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Story is set against the backdrop of WWI and follows Christopher Tietjens, a top civil servant from a background of wealth and privilege, whose marriage flounders almost as soon as it begins. He falls in love with another woman, but he remains honorable for some considerable time to Sylvia who has several affairs. On top of this, Chris is dealing with shell shock and partial memory loss that he endures during the war. Written by
Benedict Cumberbatch claimed that his character of Christopher Tietjen was one of the more admirable he has ever played. He claimed "[Christopher] has many admirable qualities I'd like to siphon off into my life." See more »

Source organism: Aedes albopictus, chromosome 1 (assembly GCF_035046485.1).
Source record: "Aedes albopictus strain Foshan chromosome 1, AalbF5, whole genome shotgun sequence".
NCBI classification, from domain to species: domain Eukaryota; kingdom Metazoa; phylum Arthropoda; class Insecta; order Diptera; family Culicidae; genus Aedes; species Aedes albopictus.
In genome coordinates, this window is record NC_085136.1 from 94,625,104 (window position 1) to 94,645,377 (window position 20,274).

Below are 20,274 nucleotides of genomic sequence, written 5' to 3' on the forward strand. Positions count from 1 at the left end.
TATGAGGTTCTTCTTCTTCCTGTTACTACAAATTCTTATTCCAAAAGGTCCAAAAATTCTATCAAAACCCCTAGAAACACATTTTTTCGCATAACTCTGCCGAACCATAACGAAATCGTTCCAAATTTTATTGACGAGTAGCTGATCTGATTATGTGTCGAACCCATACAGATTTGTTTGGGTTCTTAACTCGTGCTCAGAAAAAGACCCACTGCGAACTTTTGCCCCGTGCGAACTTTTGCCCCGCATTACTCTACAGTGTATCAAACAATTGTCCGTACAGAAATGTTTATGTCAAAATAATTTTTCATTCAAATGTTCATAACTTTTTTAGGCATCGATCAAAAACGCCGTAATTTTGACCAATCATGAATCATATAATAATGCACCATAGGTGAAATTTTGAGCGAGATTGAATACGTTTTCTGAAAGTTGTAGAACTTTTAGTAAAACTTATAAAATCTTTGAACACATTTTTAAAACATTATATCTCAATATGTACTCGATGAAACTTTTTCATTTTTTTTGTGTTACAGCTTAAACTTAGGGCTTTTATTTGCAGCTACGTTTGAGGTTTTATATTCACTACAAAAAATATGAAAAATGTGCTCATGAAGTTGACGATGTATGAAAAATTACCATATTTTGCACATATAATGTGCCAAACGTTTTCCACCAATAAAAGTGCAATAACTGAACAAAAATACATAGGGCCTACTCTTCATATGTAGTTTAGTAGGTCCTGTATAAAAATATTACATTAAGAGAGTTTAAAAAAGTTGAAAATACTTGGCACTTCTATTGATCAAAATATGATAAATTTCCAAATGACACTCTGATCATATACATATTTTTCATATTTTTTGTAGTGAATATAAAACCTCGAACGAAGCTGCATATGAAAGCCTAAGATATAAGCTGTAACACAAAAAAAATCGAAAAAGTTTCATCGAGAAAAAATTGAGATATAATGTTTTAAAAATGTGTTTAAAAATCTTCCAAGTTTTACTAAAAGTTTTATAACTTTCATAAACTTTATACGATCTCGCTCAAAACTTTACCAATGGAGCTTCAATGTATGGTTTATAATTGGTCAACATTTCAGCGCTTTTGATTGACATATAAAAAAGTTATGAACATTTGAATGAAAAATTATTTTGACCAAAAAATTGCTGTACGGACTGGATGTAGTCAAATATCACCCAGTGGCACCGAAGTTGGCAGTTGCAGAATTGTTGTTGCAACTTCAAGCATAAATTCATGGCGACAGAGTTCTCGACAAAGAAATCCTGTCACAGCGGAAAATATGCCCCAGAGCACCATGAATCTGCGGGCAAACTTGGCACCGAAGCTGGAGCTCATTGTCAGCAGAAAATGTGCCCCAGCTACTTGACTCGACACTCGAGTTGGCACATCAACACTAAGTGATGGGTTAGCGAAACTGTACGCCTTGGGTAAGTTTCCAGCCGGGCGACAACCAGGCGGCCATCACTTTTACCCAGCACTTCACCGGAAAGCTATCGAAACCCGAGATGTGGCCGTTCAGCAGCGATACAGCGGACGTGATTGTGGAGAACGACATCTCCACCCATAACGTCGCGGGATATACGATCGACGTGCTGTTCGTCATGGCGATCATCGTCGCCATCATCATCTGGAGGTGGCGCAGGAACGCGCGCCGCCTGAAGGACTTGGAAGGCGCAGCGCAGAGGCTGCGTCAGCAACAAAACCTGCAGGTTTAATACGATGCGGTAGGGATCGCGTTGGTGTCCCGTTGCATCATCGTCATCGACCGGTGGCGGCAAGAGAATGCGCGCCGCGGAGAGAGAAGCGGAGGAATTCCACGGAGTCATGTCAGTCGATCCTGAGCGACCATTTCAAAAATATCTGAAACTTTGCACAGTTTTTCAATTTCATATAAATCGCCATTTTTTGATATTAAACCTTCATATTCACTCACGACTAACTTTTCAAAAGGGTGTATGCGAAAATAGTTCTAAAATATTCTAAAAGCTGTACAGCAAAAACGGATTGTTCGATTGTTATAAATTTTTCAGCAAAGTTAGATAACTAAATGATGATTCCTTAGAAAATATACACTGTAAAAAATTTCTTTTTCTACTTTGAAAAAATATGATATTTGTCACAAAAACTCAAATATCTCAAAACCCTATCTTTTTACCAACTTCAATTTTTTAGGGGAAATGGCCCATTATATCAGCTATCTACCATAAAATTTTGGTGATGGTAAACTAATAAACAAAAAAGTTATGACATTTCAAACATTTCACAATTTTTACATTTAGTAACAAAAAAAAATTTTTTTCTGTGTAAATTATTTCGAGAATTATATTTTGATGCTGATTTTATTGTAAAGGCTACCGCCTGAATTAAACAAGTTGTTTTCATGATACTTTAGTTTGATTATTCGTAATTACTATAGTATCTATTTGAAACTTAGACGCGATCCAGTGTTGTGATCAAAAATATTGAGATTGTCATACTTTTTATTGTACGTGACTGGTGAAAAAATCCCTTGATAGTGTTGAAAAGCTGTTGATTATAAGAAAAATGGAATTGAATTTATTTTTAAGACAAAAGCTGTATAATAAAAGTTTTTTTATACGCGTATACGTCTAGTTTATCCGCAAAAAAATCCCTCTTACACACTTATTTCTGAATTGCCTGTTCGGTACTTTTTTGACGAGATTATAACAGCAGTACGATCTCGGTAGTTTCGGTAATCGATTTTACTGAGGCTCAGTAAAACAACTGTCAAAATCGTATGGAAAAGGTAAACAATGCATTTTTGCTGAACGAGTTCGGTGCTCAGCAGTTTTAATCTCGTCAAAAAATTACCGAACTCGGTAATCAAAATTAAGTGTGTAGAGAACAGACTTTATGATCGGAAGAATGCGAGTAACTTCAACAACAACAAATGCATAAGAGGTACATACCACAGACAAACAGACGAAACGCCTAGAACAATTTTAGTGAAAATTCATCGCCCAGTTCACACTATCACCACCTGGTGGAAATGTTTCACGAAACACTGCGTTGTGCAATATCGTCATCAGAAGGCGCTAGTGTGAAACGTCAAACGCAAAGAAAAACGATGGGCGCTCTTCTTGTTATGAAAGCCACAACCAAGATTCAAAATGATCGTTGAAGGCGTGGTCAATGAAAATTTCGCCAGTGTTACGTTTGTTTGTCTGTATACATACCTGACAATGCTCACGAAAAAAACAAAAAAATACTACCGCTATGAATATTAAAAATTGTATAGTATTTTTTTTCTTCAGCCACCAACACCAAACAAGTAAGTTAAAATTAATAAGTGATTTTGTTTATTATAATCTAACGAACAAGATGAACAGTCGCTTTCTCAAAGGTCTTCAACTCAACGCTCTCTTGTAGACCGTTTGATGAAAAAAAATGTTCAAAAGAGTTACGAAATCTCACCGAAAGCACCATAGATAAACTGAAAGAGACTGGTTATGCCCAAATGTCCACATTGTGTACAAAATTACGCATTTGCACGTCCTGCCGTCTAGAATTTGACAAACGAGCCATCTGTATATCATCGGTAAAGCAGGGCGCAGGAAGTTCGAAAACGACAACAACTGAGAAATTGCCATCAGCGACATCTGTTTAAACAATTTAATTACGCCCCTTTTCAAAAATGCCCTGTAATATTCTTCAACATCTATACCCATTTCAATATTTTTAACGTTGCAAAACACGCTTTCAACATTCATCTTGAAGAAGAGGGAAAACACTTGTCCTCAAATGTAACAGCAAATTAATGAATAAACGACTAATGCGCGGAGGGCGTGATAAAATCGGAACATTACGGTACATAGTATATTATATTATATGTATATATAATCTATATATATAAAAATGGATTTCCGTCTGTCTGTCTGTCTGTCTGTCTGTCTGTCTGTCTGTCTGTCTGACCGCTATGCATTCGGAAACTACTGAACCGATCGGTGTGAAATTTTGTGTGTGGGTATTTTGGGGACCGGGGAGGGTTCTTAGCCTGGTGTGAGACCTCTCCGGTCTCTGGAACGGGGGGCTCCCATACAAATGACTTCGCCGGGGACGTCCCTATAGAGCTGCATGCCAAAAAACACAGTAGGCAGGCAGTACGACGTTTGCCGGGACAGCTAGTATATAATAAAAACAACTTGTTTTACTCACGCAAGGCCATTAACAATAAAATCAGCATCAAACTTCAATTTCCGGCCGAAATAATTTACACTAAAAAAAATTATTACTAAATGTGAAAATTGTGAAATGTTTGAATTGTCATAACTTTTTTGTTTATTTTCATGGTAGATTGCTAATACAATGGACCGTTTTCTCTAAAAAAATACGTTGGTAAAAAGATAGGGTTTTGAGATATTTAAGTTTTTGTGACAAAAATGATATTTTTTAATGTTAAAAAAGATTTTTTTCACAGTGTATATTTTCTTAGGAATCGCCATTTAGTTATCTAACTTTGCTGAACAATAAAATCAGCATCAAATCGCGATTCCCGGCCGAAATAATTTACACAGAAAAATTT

Those of us who view Ford Madox Ford (called 'Fordie' by all his friends) as a heroic figure of 20th century literature and culture can only be thrilled that this series of his novels featuring the fictional character Christopher Tietjens has been so exquisitely and magnificently filmed for television in a five-part series. The screenplay by Tom Stoppard, whatever additional emphasis he may have added to the passion scenes (which disconcerted some purists), has done a wonderful job of adaptation. And Susanna White, perhaps best known for the series of Dickens's BLEAK HOUSE (2005), has worked miracles to bring alive this epic tale as if we are really there. These novels were previously dramatised in three episodes for the BBC, adapted by John Hopkins and directed by Alan Cooke, and broadcast in December of 1964 as part of the 50-episode drama strand entitled Theatre 625, which lasted from 1964 to 1968. One of the producers was Michael Bakewell, whom I used to know. The part of Valentine Wannop was played by Judi Dench, then aged thirty. Certainly it was better to have a much younger actress play that role this time around (Adelaide Clemens was 22 during the filming). This series really is British period drama at its best. I have never previously found Benedict Cumberbach so perfect in a part, and he has definitely learned at last to master his craft. This is his triumph, in the lead role of the stuffy but honourable Christopher Tietjens, the last of his kind, a man who believes in the code of the gentleman to the utmost extremes. Fordie used Tietjens to show up the hypocrisies, contradictions, intolerance, and wickedness of the social scene of which he had himself been such a conspicuous victim. Fordie's own intolerably bitter experiences in England forced him to remove himself to France, where he became one of the most conspicuous denizens of the Montparnasse scene, friend and co-editor with Hemingway, mentor of Jean Rhys, and benefactor of countless famous literary figures and colleagues. He was one of the most generous and kindly men of his time. And Fordie knew what it was to serve in the trenches in the First World War, in which he was severely wounded. For the rest of his life he wheezed as the result of his lungs being nearly ruined by poison gas inhalation. The only other work of Fordie to be filmed in the past was THE GOOD SOLDIER (1981), a wonderful dramatization by Julian Mitchell of one of Fordie's most famous novels, starring Jeremy Brett and Susan Fleetwood, which everyone who liked this series should instantly order on DVD, if they want an extra thrill. Let us hope that more of Fordie's works make their way to the screen now. The other day I read one of the novels which he wrote jointly with Josef Conrad and it was a spell-binder. In this series, we have the treat of seeing the role of Sylvia played by Rebecca Hall. She certainly captured the hearts of Britain at the age of ten when she starred in the wonderful drama series, THE CAMOMILE LAWN (1992), one of the finest drama series of the nineties, which was directed by her father, Peter Hall. That charming little girl has today grown into a willowy young woman of thirty, who is now a ravishing beauty and every bit as captivating as ever, as well as being a veteran of 24 titles. Here she is magnificent as a narcissistic and self-indulgent beauty spoilt by wealth and privilege, faithless but tormented. Who could have imagined that she could have been capable of showing such ravaged hauteur and such savage pride? What a job of it she has done! She alternates between moments of sweetness and insufferable arrogance more rapidly than any Tesla current. But the show is stolen by the amazing Adelaide Clemens, who now has enthusiastic fans stretching round many city blocks. This petite little thing, who badgered the producers for so long (and even flew to London to accost them in period costume) that they finally relented and gave her the part, has swept away the hearts of millions just as Rebecca Hall did when she was ten. Two such emotional creatures in one TV series is almost too much for one's equanimity. Clemens (same surname as Mark Twain, and perhaps also descended from the regicide Gregory Clement, MP, as he was) throws the small screen into disarray. Nothing would seem to suit her whirlwind performance but 70 mm, as her range of emotions just does not fit into a TV screen and spills out of the sides onto the carpet and comes at you, licking at your feet and threatening you with inundation. She is like an out of control dust-devil in the Mongolian desert, spinning dizzily and might go anywhere. When she and Tietjens meet, it is love at first sight, but many years must elapse before he can become the stillness at the heart of her storm. Despite the oafs and morons who run the BBC, so many of whom have recently resigned under pressure, and good thing too, the place really does turn out such fabulous drama, using the finest talents which Britain has to offer. This is certainly British television's equivalent of this year's Olympic and Paralympic triumphs. It records the lost world from before the First War, and how that world ended, of how the age of parades collapsed, so that there would be no more parades (NO MORE PARADES is the title of one of the novels in this series). But let us hope that PARADE'S END will be Fordie's new beginning. There are approximately a hundred other novels by him, several of them masterpieces. So start reading, everybody! And start with his four volumes of astonishing memoirs! We rediscovered Trollope some time back, and now it is Fordie's turn. Good old Fordie, how you deserve it!